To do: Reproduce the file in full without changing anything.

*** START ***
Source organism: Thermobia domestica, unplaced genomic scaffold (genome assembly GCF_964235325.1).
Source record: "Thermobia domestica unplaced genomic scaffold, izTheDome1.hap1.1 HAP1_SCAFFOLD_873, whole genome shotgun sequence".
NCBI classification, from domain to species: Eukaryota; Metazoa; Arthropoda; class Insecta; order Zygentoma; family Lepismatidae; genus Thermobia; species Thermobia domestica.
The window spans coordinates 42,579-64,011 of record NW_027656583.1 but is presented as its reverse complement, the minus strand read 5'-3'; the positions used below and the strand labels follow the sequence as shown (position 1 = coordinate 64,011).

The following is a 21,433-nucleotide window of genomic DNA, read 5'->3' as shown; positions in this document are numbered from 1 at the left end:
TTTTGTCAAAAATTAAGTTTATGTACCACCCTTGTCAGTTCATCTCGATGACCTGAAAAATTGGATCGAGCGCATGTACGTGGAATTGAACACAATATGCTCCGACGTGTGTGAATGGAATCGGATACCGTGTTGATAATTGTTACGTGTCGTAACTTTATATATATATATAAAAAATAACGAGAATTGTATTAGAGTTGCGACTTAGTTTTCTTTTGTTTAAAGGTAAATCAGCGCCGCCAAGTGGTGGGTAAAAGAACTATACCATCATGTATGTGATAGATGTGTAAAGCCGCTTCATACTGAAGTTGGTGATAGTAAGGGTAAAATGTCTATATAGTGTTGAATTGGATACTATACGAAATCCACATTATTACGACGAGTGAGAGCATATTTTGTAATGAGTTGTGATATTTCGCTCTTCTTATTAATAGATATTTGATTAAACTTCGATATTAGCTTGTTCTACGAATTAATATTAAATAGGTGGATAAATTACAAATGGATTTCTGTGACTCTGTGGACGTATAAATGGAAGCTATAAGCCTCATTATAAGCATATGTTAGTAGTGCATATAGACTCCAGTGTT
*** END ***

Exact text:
Source organism: Thermobia domestica, unplaced genomic scaffold (genome assembly GCF_964235325.1).
Source record: "Thermobia domestica unplaced genomic scaffold, izTheDome1.hap1.1 HAP1_SCAFFOLD_873, whole genome shotgun sequence".
NCBI classification, from domain to species: Eukaryota; Metazoa; Arthropoda; class Insecta; order Zygentoma; family Lepismatidae; genus Thermobia; species Thermobia domestica.
The window spans coordinates 42,579-64,011 of record NW_027656583.1 but is presented as its reverse complement, the minus strand read 5'-3'; the positions used below and the strand labels follow the sequence as shown (position 1 = coordinate 64,011).

The following is a 21,433-nucleotide window of genomic DNA, read 5'->3' as shown; positions in this document are numbered from 1 at the left end:
TTTTGTCAAAAATTAAGTTTATGTACCACCCTTGTCAGTTCATCTCGATGACCTGAAAAATTGGATCGAGCGCATGTACGTGGAATTGAACACAATATGCTCCGACGTGTGTGAATGGAATCGGATACCGTGTTGATAATTGTTACGTGTCGTAACTTTATATATATATATAAAAAATAACGAGAATTGTATTAGAGTTGCGACTTAGTTTTCTTTTGTTTAAAGGTAAATCAGCGCCGCCAAGTGGTGGGTAAAAGAACTATACCATCATGTATGTGATAGATGTGTAAAGCCGCTTCATACTGAAGTTGGTGATAGTAAGGGTAAAATGTCTATATAGTGTTGAATTGGATACTATACGAAATCCACATTATTACGACGAGTGAGAGCATATTTTGTAATGAGTTGTGATATTTCGCTCTTCTTATTAATAGATATTTGATTAAACTTCGATATTAGCTTGTTCTACGAATTAATATTAAATAGGTGGATAAATTACAAATGGATTTCTGTGACTCTGTGGACGTATAAATGGAAGCTATAAGCCTCATTATAAGCATATGTTAGTAGTGCATATAGACTCCAGTGTT